St. Sava Temple

St. Sava Temple
St. Sava Temple, also known as the Cathedral of Saint Sava, is o­ne of the largest buildings in Belgrade, and it is in fact the largest Orthodox Christian complex in the entire world, almost twice the size of the Saint Basil's Cathedral in Moscow. Made of elegant domes topped with golden crosses, it dominates the region of Belgrade where it stands, surrounded by an extensive array of walkways, reflecting pools, and gardens. It is by far the most monumental structure in Belgrade, construction beginning in 1935 o­n the spot where the largest Orthodox Church in Belgrade stood until its destruction by invading Turks. There had been plans to build the church as far back as 1895, the 300th anniversary of the death of St. Sava, but the money and manpower was simply not available.

St. Sava Temple is made of local stone o­n the interior but its façade is made of highly polished marble o­n the interior and granite o­n the exterior. The monumental dome, towering seventy meters above the floor, was in fact constructed as a single piece o­n the ground and then lifted up o­nto existing walls, a process that took 40 days and the most advanced cranes available at the time. The cathedral was in fact not considered “finished” until 2009 due to the many delays in its construction caused by the Second World War and the subsequent Soviet invasion. Even still it is undergoing extensive touching-up and renovation, with many cosmetic changes still underway.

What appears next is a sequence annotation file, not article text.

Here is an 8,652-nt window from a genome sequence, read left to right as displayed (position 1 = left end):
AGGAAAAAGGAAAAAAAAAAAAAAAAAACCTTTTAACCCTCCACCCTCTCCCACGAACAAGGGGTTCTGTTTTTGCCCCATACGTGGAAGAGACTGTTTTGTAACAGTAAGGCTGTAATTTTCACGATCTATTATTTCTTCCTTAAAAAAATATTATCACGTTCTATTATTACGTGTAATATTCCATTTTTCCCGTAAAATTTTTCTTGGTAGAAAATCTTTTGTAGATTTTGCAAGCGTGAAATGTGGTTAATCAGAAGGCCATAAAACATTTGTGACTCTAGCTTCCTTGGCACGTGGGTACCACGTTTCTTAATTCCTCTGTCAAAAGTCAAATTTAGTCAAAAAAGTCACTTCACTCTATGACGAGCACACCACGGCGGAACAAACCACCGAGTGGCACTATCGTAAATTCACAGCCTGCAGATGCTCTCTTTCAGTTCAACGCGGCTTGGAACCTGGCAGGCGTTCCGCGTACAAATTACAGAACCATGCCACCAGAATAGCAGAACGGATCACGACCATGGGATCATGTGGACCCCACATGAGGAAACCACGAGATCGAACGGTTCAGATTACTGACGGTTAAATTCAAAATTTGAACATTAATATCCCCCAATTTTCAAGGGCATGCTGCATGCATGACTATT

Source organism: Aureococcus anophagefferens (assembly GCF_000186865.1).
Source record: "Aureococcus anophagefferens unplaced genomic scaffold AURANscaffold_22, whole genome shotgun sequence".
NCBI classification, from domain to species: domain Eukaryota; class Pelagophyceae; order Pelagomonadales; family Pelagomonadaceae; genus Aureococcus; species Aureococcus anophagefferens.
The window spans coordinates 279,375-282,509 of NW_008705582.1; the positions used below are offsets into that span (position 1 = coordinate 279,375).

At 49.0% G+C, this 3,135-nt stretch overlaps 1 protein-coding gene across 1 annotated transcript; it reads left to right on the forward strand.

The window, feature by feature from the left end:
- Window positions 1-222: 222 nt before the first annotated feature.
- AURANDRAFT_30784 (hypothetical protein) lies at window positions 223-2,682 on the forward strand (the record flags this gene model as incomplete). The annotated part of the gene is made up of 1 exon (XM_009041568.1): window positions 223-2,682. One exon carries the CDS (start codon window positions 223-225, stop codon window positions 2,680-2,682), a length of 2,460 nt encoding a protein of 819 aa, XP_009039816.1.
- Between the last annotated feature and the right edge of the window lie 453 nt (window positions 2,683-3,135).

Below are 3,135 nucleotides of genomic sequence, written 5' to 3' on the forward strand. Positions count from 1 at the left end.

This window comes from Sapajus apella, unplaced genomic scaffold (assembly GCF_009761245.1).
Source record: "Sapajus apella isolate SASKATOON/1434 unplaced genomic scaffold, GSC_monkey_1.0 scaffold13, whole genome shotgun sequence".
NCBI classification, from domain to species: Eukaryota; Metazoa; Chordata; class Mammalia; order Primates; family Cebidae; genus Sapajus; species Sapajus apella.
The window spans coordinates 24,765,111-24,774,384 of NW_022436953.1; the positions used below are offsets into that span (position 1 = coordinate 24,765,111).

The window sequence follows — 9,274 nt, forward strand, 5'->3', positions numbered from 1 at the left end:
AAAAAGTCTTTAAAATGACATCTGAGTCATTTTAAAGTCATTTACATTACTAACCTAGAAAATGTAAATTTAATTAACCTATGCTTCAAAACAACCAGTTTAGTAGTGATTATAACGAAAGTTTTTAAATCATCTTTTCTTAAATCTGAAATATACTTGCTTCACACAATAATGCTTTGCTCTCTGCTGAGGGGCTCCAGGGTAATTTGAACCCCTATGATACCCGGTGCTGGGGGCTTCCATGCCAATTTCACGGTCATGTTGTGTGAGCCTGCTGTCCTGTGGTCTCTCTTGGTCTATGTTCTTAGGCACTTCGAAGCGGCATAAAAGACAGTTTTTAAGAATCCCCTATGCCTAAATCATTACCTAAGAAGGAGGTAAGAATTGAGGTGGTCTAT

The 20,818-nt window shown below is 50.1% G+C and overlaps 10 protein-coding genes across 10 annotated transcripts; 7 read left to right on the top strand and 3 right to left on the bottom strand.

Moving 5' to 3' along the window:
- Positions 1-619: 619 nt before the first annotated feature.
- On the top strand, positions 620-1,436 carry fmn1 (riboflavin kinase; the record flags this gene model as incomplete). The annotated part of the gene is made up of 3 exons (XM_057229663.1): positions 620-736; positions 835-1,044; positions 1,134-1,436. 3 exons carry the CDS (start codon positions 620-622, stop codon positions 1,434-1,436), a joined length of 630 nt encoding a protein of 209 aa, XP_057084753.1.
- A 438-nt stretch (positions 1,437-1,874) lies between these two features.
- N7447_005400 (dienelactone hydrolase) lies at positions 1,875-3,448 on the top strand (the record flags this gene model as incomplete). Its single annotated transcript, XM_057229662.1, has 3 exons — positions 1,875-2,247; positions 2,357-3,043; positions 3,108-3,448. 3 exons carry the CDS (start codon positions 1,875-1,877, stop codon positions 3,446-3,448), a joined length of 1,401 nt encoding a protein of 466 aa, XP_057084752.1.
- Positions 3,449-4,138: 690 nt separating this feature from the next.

St. Sava Temple
The building began in 1935 with the construction of the walls and clearance of the grounds. The construction continued until the Germans invaded, at which time they used its vast grounds as a parking lot and the unfinished church as a warehouse for various German expansionist businesses. The invading Red Army later also used it as a parking lot and warehouse. During the late 1950s, interest in finishing the church slowly began to renew, but it was not until 1984 that the then-communist Yugoslav government permitted construction to begin again. It was at this time that the walls were completed and the dome was lifted.